It is all about using the correct tool for the conditions.
I have done many, many trips with frameless packs; trips that are fairly strenuous and lengthy. My two favorite frameless packs are the old GG Spinnaker Murmur and the zPacks Zero. Both are great packs. But when the total pack weight gets around 12-15 lbs, I opt for a pack with a real frame. A well designed and constructed frame pack makes hiking much more enjoyable for me, especially when the total pack weight is over 20 lbs. Key point here is "well designed and constructed," something most manufacturers miss in their product offerings. At the end of the day my entire body feels much better when carrying a frame pack vs a frameless, even though the total pack weight is higher with a framed pack, given the same gear and consumables carried.
LIVING OUT OF YOUR PACK
Another consideration for choosing a pack is a non-quantifiable measurement, which I call "ease of living out of a pack." You cannot measure this. You just have to do a lot of trips and sometimes a pack just doesn't cut the grade.
Two packs that don't cut the grade for me in this measurement are the earlier ULA Circuit and the Gregory Whitney 95. Especially the Gregory. Gregory packs are over-engineered, so feature-laden that living out of them is inconvenient, and much heavier than they need to be. The Circuit is a popular pack, but day in and day out I just couldn't get organized with my gear and a standard 1 liter Platy will not stay in the water bottle pockets. Maybe they have fixed that deficiency.
BTW, my McHale LBP 36 weighs a pound less than your Baltaro 65, has more capacity (79L), can carry heavier loads, and is a dream to live out of. It is constructed from full Dyneema and will out last any other brand available. My McHale bump has a little less capacity (49L) and is also a dream to carry and live out of. My number one criteria for a pack is how easy it is to use, and the McHales are stellar in this regard. I can hike 20+ miles with a "heavy" load and at the end of the day there is no soreness in the typical pressure points of hips and shoulders. Dan McHale is a master pack designer and his belts and by-pass harness design are pure genius. Unlike most pack designers, Dan takes an extended vacation each year and actually uses his products for both backpacking and climbing, something Dan has been doing for more years than most backpackers have lived. Many of his packs are designed to do the biggest mountains on earth and his lighter packs incorporate the same design elements as his Critical Mass and Sarc series packs.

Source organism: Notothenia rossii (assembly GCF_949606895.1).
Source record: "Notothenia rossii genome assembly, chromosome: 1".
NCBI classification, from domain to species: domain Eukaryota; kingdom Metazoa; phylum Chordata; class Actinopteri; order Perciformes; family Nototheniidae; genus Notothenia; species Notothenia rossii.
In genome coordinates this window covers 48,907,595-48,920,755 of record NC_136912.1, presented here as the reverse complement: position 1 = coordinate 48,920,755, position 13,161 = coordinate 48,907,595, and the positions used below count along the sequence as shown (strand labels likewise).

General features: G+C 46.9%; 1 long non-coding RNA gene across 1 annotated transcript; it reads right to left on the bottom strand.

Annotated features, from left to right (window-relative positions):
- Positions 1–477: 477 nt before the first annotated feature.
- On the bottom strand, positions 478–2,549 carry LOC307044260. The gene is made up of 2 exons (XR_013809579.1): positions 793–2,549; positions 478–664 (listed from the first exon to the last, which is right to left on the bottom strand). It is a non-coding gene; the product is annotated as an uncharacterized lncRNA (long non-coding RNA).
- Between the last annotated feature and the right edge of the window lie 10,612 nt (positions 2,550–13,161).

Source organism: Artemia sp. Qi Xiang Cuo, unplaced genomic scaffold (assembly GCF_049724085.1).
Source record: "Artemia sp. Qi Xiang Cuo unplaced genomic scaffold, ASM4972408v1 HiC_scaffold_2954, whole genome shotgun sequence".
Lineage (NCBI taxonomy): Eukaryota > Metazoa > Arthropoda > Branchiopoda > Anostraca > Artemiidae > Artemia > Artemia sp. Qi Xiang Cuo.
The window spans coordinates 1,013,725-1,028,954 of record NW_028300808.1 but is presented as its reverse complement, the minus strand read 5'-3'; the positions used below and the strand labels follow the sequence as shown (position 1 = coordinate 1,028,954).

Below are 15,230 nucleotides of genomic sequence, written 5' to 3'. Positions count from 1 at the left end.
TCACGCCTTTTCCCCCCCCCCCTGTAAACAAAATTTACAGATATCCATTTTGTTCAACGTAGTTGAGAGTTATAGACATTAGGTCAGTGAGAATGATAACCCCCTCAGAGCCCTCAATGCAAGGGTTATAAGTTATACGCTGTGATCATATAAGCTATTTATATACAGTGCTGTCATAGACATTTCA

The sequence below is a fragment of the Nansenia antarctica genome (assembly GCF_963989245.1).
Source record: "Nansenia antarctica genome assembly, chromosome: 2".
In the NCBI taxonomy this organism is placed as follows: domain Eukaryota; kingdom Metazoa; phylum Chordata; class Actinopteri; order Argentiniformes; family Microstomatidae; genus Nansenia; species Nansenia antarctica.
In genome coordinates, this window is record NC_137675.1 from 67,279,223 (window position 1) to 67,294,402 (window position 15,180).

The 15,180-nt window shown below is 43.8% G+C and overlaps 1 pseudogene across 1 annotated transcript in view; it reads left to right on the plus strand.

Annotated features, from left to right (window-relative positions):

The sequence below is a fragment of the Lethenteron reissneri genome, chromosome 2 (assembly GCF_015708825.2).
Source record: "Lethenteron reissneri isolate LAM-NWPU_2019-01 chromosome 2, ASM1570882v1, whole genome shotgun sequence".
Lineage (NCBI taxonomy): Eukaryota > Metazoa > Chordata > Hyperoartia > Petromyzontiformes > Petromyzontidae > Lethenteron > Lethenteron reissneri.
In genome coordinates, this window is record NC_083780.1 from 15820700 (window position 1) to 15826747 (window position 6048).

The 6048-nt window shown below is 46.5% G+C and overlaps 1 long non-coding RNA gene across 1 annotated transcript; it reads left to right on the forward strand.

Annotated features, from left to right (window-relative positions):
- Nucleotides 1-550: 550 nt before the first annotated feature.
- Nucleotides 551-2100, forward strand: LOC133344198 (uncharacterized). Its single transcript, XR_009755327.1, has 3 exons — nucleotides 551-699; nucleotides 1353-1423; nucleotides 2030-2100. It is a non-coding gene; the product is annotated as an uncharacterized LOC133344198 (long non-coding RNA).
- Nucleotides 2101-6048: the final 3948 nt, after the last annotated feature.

Over the past 40+ plus years I have owned AND used many, many packs. Nothing is even close to a McHale. Do they cost a lot? Not really. Most BPL members could afford a small McHale (like a Bump) AND a larger one (like a LBP); because they have probably spent more money on all the different packs they have bought over the years.
Given what a McHale can carry, how well they carry, and how long they last; they really are light and inexpensive.
EXTERNAL FRAME PACKS - A VIABLE OPTION
To be honest with you, an external frame backpack is still a viable option for general backpacking. They excel in the "ease of living out of a pack" measurement, and are actually quite light. My Kelty D4 only weighs 3.6 lbs and my cavernous Kelty Serac, which is legendary for carrying big loads, weighs under 5 lbs.
Yes, this site is about lightweight backpacking, but if I want to go unsupported for 2 weeks I need over 20 lbs of food. My gear is lightweight but the total pack weight with food and water is not.
It all comes down to "hike your own hike."